Beyond Trafficking and Slavery

Re-empowering Thai fishermen after trafficking

The Thai criminal justice system is unlikely to help fishermen start afresh after trafficking, but simply giving them money to pay off debts might.

David Rousseau
18 April 2019
Fish waiting to be sold in Phuket, Thailand.
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Phuket@photographer.net/Flickr. Creative Commons (by)

The year 2015 marked a turning point in the fight against human trafficking in the Thai fishing industry, when a rescue operation of stranded Burmese, Thai, Cambodian, and Lao fishermen in Indonesian waters brought international attention to human trafficking in Southeast Asia. The rescue operations were the culmination of a series of exposés published by the Associated Press, which chronicled how the Thai fishing industry was exploiting workers in slave-like conditions to supply seafood to American supermarkets and restaurants.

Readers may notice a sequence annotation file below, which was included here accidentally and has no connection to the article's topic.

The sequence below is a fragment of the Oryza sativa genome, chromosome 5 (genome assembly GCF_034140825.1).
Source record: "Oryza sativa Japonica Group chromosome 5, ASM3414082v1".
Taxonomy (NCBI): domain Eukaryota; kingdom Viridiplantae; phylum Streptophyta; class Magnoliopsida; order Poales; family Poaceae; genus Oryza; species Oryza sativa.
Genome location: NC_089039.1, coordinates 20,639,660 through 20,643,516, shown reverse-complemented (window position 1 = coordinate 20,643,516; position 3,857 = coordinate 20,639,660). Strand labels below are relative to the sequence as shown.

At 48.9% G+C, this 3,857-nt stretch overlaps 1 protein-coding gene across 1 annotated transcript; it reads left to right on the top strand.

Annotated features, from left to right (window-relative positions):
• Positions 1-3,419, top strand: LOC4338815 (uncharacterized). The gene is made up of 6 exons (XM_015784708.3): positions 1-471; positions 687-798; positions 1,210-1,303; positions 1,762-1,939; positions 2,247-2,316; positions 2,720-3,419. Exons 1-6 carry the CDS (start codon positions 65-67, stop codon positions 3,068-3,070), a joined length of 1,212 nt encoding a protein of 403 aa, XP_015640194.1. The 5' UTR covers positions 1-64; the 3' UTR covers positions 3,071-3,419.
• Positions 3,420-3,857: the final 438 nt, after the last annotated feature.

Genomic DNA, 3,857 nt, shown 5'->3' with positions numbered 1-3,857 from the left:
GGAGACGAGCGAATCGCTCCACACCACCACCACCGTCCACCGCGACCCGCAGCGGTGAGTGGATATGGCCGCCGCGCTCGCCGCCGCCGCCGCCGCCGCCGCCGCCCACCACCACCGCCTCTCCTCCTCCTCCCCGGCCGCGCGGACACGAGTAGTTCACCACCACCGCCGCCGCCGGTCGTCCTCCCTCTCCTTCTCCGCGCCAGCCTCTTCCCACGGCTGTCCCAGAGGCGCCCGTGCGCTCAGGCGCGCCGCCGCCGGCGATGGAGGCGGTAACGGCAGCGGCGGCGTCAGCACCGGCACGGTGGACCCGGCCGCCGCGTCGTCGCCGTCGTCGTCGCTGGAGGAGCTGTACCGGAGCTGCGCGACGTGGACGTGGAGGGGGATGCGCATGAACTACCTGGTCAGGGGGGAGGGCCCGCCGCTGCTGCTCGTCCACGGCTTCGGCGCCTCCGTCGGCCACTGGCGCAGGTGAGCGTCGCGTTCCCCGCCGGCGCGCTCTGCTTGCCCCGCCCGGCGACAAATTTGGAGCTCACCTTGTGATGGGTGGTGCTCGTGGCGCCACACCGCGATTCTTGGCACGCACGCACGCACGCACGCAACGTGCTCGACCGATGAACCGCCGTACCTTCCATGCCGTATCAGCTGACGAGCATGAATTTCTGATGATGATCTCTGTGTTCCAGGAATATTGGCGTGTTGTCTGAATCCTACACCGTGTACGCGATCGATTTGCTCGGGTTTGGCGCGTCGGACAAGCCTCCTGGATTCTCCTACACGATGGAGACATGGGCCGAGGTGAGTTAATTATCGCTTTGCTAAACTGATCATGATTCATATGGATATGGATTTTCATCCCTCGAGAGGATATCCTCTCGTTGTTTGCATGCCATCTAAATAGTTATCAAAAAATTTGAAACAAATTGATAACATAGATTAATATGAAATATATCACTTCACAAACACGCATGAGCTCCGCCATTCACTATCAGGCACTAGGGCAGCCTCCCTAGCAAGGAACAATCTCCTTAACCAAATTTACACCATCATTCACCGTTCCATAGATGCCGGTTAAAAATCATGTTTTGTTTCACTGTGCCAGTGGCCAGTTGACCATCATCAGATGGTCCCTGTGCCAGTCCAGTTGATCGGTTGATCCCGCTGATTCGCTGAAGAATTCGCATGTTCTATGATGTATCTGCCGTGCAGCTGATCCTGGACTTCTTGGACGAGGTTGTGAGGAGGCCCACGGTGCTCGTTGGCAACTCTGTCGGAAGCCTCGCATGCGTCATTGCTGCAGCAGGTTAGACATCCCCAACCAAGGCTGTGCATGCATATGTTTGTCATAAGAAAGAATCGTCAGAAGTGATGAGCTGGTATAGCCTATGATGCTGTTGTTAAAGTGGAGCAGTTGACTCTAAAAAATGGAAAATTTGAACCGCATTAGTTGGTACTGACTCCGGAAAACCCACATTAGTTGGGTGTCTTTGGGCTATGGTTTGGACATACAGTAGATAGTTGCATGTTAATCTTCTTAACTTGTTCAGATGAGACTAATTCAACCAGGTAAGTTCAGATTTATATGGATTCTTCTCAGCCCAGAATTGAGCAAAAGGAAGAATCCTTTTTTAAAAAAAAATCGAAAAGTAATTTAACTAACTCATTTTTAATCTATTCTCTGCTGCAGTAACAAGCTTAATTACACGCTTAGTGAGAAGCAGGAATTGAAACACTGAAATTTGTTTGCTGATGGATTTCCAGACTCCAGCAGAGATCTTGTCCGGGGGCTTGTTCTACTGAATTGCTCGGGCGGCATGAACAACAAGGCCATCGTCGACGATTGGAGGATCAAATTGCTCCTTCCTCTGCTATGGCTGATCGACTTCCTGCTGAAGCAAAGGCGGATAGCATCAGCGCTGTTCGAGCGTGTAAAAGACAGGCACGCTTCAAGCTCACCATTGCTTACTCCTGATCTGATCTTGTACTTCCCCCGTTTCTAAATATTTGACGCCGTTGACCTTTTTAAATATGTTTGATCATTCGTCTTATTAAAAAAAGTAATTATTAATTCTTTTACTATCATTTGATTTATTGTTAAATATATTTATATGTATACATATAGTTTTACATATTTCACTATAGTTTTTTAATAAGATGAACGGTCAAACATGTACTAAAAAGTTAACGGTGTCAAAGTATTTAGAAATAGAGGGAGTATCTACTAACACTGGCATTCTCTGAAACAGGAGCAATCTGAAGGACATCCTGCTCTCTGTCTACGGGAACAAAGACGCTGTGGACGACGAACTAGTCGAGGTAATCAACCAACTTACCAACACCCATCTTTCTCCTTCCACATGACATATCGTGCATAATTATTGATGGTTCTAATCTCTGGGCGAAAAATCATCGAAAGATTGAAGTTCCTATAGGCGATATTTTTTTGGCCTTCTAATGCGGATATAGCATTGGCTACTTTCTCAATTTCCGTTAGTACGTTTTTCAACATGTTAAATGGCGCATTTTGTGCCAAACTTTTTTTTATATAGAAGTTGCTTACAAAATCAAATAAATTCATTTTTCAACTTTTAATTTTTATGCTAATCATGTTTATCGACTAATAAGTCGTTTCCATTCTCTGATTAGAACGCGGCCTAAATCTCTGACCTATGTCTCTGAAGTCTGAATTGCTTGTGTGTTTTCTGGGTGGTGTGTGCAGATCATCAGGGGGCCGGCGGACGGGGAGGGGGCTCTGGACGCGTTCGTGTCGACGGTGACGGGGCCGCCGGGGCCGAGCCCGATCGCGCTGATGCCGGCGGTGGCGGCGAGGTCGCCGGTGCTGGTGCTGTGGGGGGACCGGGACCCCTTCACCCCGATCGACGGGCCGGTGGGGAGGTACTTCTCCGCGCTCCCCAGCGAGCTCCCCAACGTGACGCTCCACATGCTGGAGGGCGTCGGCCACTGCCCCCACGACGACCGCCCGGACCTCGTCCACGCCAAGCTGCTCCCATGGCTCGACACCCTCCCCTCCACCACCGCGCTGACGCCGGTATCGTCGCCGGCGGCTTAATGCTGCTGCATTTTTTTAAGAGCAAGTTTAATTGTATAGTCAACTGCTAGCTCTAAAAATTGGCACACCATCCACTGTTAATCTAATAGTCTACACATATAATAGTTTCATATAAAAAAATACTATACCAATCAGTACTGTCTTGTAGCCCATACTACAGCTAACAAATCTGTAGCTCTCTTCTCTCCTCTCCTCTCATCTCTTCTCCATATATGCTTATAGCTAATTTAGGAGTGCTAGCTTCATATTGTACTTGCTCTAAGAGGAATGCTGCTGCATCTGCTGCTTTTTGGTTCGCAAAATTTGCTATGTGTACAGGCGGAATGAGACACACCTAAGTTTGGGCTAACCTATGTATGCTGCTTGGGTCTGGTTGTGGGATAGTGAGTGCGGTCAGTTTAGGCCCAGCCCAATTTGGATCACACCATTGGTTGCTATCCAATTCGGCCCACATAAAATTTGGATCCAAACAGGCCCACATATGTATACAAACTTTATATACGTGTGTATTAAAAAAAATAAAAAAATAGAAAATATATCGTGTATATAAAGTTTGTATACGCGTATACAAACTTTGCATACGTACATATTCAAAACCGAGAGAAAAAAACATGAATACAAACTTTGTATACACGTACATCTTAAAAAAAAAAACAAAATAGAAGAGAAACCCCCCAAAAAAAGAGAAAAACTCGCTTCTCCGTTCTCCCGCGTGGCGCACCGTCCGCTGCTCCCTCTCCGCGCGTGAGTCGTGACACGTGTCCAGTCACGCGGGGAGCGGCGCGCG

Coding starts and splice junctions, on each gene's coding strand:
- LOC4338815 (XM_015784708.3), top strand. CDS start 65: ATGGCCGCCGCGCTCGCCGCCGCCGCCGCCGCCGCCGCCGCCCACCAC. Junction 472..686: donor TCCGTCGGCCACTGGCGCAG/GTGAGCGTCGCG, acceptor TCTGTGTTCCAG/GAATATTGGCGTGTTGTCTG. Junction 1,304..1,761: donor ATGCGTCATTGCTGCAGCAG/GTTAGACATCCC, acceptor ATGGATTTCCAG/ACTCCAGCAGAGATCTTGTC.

But while international pressure and attention forced the Royal Thai Government to enact important reforms to address human trafficking in the seafood industry, this was not the end of the story for the thousands of Thai fishermen who returned home after years, sometimes even decades, of abuse. The Labour Rights Promotion Network (LPN), a Thai labour rights NGO based in the port city of Samut Sakhon, Thailand, has witnessed first-hand the numerous obstacles returned fishermen face after their rescue and repatriation.

Obstacles in the prosecution process

The failures of trafficking in persons (TIP) prosecutions begin with victim identification. Despite the implementation of important reforms in the past years, only 7 TIP cases involving workers in the fishing sector were under investigation in 2017. Effective victim identification is hindered by the poor training of law enforcement officials, who may “fail to recognize non-physical indicators of trafficking, such as non-payment of wages and document confiscation”, according to the 2018 US TIP Report.